The debate on standard working hours will soon be under way, with a committee being formed to examine the possibility of legislation. Many people will see it as a natural step following the introduction of a minimum wage. But it is significantly more complicated; the potential to accidentally damage Hong Kong's competitiveness may also be greater.
If we look around the world, we see there is no agreement on what laws regulating working hours are actually designed to achieve. In Japan and Europe, the main aim is to ensure workers' health and safety. In Australia, work-life balance is also a factor. In the US, the cap on hours is simply the point at which higher hourly overtime wages must be paid. In Korea, during the Asian financial crisis, hours were reduced partly in the hope that it would ease unemployment by sharing work out.
In Hong Kong, many labour activists see this essentially as a working-class issue. They say some less-skilled workers in certain sectors are being forced to work long hours - in other words, are being exploited. A cap to ensure overtime is paid and hours are not unreasonable would therefore have a similar aim to the minimum wage: to protect poorer workers from unscrupulous employers.
We do have vulnerable workers; we know that hours are especially long in retail, catering, logistics, security, cleaning and elderly care. Surveys suggest that maybe as many as half of workers in Hong Kong who do overtime are not properly compensated.
When employers in low-value industries claim that standard working hours will cost them so many billions of dollars a year, they might be arguing against themselves. Could that sum of money be the amount they are currently saving by getting employees to work without overtime?
I believe we should also see this as a middle-class issue. Many workers would say that the average full-time working week in Hong Kong of 49 hours is too long. For some white-collar workers, however, the situation is more complex. Standard working hours legislation would need to allow exemptions.
Accountants, for example, have to work long hours at times of the year when companies prepare their accounts. Maybe it would make sense to set a cap on hours over several months rather than by the week. Investment bankers often work late into the night. But they get massive bonuses; do we need to care about their hours? A chief executive in a big company on a big package has to be on call whenever he is needed. He cannot clock in and out.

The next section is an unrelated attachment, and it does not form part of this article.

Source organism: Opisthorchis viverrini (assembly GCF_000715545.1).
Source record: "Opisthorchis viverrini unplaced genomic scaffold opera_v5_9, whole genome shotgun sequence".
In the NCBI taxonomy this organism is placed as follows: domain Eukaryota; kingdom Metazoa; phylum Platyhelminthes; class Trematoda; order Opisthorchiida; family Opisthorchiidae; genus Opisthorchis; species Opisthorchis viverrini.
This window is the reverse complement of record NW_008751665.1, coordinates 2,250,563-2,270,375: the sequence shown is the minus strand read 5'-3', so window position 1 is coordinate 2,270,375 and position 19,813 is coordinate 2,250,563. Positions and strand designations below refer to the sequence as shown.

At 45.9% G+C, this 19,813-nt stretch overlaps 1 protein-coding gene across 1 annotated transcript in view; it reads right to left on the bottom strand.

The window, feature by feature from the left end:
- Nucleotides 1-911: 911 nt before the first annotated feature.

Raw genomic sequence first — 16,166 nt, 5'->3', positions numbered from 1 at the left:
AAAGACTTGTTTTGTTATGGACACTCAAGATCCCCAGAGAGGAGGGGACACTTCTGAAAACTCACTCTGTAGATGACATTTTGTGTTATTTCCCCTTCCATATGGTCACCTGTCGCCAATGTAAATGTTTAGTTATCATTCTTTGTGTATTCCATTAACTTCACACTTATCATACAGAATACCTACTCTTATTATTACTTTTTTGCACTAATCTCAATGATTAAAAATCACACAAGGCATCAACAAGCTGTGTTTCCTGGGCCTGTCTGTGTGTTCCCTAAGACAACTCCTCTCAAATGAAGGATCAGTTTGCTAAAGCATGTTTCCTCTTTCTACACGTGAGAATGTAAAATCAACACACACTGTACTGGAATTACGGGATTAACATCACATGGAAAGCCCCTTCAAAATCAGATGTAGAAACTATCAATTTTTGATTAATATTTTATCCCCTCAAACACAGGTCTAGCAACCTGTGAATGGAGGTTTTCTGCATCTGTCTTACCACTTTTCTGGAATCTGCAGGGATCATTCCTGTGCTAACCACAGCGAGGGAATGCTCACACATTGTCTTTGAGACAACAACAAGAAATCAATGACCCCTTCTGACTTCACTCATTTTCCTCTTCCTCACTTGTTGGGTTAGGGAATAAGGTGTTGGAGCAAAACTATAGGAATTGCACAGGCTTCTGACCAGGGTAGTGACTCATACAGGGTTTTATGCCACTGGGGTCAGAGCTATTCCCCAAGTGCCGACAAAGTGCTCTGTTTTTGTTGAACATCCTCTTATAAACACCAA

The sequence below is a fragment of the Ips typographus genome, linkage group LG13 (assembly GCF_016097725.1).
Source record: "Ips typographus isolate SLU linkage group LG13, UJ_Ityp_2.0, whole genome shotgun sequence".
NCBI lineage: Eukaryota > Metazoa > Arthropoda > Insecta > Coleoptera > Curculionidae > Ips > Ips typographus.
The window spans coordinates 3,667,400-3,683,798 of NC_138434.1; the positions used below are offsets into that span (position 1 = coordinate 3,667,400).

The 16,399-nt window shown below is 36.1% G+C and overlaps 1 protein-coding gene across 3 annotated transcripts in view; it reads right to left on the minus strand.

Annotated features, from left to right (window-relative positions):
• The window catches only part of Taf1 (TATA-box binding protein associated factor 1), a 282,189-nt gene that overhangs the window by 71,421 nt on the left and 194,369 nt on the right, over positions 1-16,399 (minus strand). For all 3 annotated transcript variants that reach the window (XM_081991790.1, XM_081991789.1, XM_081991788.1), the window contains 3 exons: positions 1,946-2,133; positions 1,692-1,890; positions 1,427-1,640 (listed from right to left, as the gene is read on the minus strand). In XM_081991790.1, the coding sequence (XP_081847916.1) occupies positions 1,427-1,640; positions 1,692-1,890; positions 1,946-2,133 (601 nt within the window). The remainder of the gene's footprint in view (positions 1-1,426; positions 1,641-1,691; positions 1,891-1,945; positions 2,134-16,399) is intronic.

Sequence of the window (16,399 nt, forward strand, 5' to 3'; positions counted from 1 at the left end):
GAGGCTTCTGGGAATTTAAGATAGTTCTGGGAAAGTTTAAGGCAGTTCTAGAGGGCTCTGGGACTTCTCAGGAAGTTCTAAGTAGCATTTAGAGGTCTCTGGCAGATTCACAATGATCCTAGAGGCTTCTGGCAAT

Some people might want to work long hours for a while, just as some younger people at times hold down two jobs to make money. So, should a standard hours law make exceptions for particular professions, for people with particular responsibilities at work, or for people who are happy to voluntarily opt out?
Then there is the question of definition. Do "working hours" include meal breaks and rest periods?
Last, but not least, we have to consider economic impact. The minimum wage was never going to be a major financial burden to most employers in Hong Kong because those firms are in high-value industries and need to attract skilled staff. However, the minimum wage did affect a lot of companies at least a bit because of unforeseen administrative and record-keeping requirements.
Standard working hours could financially hurt a far wider range of employers and employees, if the law is not carefully designed. And, as is always the case with regulation, there is the additional danger that administrative burdens alone will affect Hong Kong's competitiveness. I believe a law on working hours is good in theory, but we must be careful about the details.
Bernard Chan is a member of the Executive Council